Older Women: Employment and Wellbeing in Later Life

Myers, B
Douglas, J
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Journal Article
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New Zealand Medical Association

This article explores the older worker discourse on wellbeing and work by highlighting the labour market re-entry and work experiences of a small group of older women who returned to New Zealand ‘rejuvenated’ after completing self-initiated expatriation (SIE), a period of extended travel and work overseas. The women explored a diverse range of organisational employment options and despite their intention to engage in appropriate and meaningful work pathways, their experiences were marred by discrimination, disadvantage and disappointment. However the participants, buoyed by the freedom, challenges and learnings derived from their recent SIE, were no longer prepared to compromise their personal wellbeing by engaging in unsatisfactory work roles and looked to alternative avenues, outside formal organisational work to preserve their sense of wellbeing. This research contributes to the older worker and wellbeing discourses by encouraging employers and other stakeholders to embrace a broad range of ‘older’ employee pathways, in a spirit of employer–employee reciprocity that support and enhance individual and organisational wellbeing.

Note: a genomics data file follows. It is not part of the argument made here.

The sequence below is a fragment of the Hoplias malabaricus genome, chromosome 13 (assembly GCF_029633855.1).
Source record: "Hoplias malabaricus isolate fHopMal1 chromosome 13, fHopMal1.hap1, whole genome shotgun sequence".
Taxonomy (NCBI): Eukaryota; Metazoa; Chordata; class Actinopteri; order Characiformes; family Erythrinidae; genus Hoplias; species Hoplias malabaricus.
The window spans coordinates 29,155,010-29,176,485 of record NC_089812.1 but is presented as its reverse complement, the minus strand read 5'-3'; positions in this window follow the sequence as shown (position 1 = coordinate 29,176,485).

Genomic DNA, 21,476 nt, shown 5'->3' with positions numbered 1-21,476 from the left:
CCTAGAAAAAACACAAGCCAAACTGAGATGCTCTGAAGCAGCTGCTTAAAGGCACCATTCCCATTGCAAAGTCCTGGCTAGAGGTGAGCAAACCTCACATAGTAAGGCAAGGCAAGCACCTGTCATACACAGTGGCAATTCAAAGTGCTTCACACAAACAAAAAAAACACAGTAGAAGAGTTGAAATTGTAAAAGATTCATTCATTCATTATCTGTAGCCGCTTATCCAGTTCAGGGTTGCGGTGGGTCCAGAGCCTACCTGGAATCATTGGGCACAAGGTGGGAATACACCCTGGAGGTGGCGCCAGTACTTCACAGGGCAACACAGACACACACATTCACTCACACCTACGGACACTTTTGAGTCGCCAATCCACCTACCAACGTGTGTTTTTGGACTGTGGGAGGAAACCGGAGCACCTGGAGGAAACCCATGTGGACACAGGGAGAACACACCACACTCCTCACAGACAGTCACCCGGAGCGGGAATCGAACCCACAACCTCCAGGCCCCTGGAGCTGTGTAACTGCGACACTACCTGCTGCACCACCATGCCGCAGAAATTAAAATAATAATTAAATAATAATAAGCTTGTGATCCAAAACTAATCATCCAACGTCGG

Age; Diversity; Discrimination; Gender; Older women workers; Positive ageing; SIE; Wellbeing
New Zealand Journal of Employment Relations, 42(3): 7-28.
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The NZJER is a fully open access, peer-reviewed journal which publishes research and commentaries that aim to contribute to an in-depth understanding of employment relations.